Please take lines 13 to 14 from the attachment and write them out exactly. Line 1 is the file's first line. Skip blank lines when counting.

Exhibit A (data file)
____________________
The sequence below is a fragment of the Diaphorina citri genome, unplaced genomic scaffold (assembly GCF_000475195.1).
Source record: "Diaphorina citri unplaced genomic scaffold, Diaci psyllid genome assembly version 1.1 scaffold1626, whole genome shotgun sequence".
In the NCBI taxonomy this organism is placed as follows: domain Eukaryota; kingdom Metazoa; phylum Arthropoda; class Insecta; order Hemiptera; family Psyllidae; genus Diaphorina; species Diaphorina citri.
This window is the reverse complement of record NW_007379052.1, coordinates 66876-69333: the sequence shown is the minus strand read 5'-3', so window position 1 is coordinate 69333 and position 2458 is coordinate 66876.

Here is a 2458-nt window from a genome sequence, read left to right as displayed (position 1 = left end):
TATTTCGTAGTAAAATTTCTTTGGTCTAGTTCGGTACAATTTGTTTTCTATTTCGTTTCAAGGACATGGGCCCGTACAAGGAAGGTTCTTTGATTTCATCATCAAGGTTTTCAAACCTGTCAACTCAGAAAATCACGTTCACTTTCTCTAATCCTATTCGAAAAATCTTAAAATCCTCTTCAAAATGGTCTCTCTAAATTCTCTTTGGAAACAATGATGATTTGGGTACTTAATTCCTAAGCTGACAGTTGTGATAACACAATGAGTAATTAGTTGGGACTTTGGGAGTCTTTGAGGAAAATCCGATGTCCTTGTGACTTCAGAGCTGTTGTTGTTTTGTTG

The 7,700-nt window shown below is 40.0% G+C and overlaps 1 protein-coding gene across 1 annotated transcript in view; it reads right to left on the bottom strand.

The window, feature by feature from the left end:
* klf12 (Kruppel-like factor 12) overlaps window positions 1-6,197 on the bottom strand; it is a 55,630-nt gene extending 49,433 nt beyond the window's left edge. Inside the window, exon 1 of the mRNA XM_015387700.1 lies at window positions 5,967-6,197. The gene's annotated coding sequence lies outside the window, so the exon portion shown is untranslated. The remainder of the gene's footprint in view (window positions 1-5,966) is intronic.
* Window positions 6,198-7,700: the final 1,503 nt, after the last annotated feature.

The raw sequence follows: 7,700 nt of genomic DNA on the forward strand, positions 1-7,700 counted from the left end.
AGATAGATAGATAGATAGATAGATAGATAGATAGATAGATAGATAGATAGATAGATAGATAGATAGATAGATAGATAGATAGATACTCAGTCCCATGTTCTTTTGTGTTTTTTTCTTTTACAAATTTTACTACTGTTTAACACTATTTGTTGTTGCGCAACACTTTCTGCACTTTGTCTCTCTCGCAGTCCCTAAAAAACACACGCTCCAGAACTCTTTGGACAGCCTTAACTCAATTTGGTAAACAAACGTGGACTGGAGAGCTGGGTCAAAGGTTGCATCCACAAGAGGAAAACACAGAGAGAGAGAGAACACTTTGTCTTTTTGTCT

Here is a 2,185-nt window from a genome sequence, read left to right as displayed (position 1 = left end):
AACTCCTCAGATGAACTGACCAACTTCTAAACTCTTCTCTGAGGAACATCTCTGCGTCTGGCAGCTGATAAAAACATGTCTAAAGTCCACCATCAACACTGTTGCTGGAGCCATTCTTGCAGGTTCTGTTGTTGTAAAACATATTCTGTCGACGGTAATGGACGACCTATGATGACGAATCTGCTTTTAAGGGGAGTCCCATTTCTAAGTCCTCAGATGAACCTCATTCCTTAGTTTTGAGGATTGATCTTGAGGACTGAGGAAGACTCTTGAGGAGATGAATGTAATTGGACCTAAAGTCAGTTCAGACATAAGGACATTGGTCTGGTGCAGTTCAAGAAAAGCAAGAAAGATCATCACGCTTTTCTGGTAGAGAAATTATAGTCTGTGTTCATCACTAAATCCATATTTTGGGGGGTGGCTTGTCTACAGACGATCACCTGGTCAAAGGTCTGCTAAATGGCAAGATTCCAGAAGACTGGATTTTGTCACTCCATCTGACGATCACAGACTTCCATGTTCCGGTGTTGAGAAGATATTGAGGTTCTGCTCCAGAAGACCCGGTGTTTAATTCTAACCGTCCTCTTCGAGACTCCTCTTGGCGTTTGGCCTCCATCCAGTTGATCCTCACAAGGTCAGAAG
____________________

Here is a 2,185-nt window from a genome sequence, read left to right as displayed (position 1 = left end):
AACTCCTCAGATGAACTGACCAACTTCTAAACTCTTCTCTGAGGAACATCTCTGCGTCTGGCAGCTGATAAAAACATGTCTAAAGTCCACCATCAACACTGTTGCTGGAGCCATTCTTGCAGGTTCTGTTGTTGTAAAACATATTCTGTCGACGGTAATGGACGACCTATGATGACGAATCTGCTTTTAAGGGGAGTCCCATTTCTAAGTCCTCAGATGAACCTCATTCCTTAGTTTTGAGGATTGATCTTGAGGACTGAGGAAGACTCTTGAGGAGATGAATGTAATTGGACCTAAAGTCAGTTCAGACATAAGGACATTGGTCTGGTGCAGTTCAAGAAAAGCAAGAAAGATCATCACGCTTTTCTGGTAGAGAAATTATAGTCTGTGTTCATCACTAAATCCATATTTTGGGGGGTGGCTTGTCTACAGACGATCACCTGGTCAAAGGTCTGCTAAATGGCAAGATTCCAGAAGACTGGATTTTGTCACTCCATCTGACGATCACAGACTTCCATGTTCCGGTGTTGAGAAGATATTGAGGTTCTGCTCCAGAAGACCCGGTGTTTAATTCTAACCGTCCTCTTCGAGACTCCTCTTGGCGTTTGGCCTCCATCCAGTTGATCCTCACAAGGTCAGAAG